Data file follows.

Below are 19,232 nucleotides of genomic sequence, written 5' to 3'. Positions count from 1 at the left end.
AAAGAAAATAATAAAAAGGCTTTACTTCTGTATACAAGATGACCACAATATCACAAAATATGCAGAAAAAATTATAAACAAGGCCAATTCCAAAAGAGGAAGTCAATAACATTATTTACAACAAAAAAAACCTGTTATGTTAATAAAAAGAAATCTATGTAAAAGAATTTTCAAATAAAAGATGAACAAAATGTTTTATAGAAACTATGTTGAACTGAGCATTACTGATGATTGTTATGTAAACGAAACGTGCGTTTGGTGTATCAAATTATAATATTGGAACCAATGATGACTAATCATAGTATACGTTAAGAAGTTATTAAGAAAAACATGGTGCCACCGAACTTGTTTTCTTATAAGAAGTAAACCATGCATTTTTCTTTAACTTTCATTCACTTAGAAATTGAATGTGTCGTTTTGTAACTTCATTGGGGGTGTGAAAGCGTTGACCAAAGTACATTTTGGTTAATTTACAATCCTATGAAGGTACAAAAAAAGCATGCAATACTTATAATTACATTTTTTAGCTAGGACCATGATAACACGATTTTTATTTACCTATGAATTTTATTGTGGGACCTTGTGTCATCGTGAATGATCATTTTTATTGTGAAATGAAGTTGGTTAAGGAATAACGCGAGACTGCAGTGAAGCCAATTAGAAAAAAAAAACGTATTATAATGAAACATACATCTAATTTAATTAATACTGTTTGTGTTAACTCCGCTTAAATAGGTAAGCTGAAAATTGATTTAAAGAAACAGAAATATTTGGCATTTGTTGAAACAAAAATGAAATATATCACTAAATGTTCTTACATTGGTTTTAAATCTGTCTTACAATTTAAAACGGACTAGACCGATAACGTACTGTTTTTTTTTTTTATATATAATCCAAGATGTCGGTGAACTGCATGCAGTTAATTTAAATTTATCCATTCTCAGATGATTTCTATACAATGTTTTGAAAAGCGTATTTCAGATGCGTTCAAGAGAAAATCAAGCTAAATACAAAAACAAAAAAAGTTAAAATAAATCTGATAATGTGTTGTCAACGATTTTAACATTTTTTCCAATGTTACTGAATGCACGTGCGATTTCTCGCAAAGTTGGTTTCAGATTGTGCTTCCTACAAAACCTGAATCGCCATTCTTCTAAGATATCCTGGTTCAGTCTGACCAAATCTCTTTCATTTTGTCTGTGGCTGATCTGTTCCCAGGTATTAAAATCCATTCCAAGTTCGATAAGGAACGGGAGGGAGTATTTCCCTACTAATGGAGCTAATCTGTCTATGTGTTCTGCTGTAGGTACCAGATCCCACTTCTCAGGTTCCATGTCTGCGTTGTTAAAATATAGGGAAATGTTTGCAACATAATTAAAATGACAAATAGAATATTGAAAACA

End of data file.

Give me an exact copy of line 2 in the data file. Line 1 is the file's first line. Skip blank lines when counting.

AAAGAAAATAATAAAAAGGCTTTACTTCTGTATACAAGATGACCACAATATCACAAAATATGCAGAAAAAATTATAAACAAGGCCAATTCCAAAAGAGGAAGTCAATAACATTATTTACAACAAAAAAAACCTGTTATGTTAATAAAAAGAAATCTATGTAAAAGAATTTTCAAATAAAAGATGAACAAAATGTTTTATAGAAACTATGTTGAACTGAGCATTACTGATGATTGTTATGTAAACGAAACGTGCGTTTGGTGTATCAAATTATAATATTGGAACCAATGATGACTAATCATAGTATACGTTAAGAAGTTATTAAGAAAAACATGGTGCCACCGAACTTGTTTTCTTATAAGAAGTAAACCATGCATTTTTCTTTAACTTTCATTCACTTAGAAATTGAATGTGTCGTTTTGTAACTTCATTGGGGGTGTGAAAGCGTTGACCAAAGTACATTTTGGTTAATTTACAATCCTATGAAGGTACAAAAAAAGCATGCAATACTTATAATTACATTTTTTAGCTAGGACCATGATAACACGATTTTTATTTACCTATGAATTTTATTGTGGGACCTTGTGTCATCGTGAATGATCATTTTTATTGTGAAATGAAGTTGGTTAAGGAATAACGCGAGACTGCAGTGAAGCCAATTAGAAAAAAAAAACGTATTATAATGAAACATACATCTAATTTAATTAATACTGTTTGTGTTAACTCCGCTTAAATAGGTAAGCTGAAAATTGATTTAAAGAAACAGAAATATTTGGCATTTGTTGAAACAAAAATGAAATATATCACTAAATGTTCTTACATTGGTTTTAAATCTGTCTTACAATTTAAAACGGACTAGACCGATAACGTACTGTTTTTTTTTTTTATATATAATCCAAGATGTCGGTGAACTGCATGCAGTTAATTTAAATTTATCCATTCTCAGATGATTTCTATACAATGTTTTGAAAAGCGTATTTCAGATGCGTTCAAGAGAAAATCAAGCTAAATACAAAAACAAAAAAAGTTAAAATAAATCTGATAATGTGTTGTCAACGATTTTAACATTTTTTCCAATGTTACTGAATGCACGTGCGATTTCTCGCAAAGTTGGTTTCAGATTGTGCTTCCTACAAAACCTGAATCGCCATTCTTCTAAGATATCCTGGTTCAGTCTGACCAAATCTCTTTCATTTTGTCTGTGGCTGATCTGTTCCCAGGTATTAAAATCCATTCCAAGTTCGATAAGGAACGGGAGGGAGTATTTCCCTACTAATGGAGCTAATCTGTCTATGTGTTCTGCTGTAGGTACCAGATCCCACTTCTCAGGTTCCATGTCTGCGTTGTTAAAATATAGGGAAATGTTTGCAACATAATTAAAATGACAAATAGAATATTGAAAACA